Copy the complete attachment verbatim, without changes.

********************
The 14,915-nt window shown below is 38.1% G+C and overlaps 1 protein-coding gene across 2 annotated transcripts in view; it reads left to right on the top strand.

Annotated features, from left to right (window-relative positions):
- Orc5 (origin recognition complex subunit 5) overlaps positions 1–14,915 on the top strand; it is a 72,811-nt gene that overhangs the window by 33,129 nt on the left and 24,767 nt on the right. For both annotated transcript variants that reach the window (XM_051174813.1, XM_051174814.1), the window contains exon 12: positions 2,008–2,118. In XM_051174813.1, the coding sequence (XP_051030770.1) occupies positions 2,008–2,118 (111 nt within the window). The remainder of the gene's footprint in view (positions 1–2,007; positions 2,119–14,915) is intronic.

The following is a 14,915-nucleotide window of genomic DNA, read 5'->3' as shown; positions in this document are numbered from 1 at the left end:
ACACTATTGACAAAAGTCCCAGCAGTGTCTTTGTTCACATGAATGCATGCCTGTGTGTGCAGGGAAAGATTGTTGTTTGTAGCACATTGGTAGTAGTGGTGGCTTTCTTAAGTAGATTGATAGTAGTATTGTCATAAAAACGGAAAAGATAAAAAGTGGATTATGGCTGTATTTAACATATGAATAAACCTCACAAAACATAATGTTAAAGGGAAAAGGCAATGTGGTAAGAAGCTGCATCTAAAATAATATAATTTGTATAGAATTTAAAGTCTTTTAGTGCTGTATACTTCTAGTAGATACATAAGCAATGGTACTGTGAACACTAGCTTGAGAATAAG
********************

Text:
The 14,915-nt window shown below is 38.1% G+C and overlaps 1 protein-coding gene across 2 annotated transcripts in view; it reads left to right on the top strand.

Annotated features, from left to right (window-relative positions):
- Orc5 (origin recognition complex subunit 5) overlaps positions 1–14,915 on the top strand; it is a 72,811-nt gene that overhangs the window by 33,129 nt on the left and 24,767 nt on the right. For both annotated transcript variants that reach the window (XM_051174813.1, XM_051174814.1), the window contains exon 12: positions 2,008–2,118. In XM_051174813.1, the coding sequence (XP_051030770.1) occupies positions 2,008–2,118 (111 nt within the window). The remainder of the gene's footprint in view (positions 1–2,007; positions 2,119–14,915) is intronic.

The following is a 14,915-nucleotide window of genomic DNA, read 5'->3' as shown; positions in this document are numbered from 1 at the left end:
ACACTATTGACAAAAGTCCCAGCAGTGTCTTTGTTCACATGAATGCATGCCTGTGTGTGCAGGGAAAGATTGTTGTTTGTAGCACATTGGTAGTAGTGGTGGCTTTCTTAAGTAGATTGATAGTAGTATTGTCATAAAAACGGAAAAGATAAAAAGTGGATTATGGCTGTATTTAACATATGAATAAACCTCACAAAACATAATGTTAAAGGGAAAAGGCAATGTGGTAAGAAGCTGCATCTAAAATAATATAATTTGTATAGAATTTAAAGTCTTTTAGTGCTGTATACTTCTAGTAGATACATAAGCAATGGTACTGTGAACACTAGCTTGAGAATAAG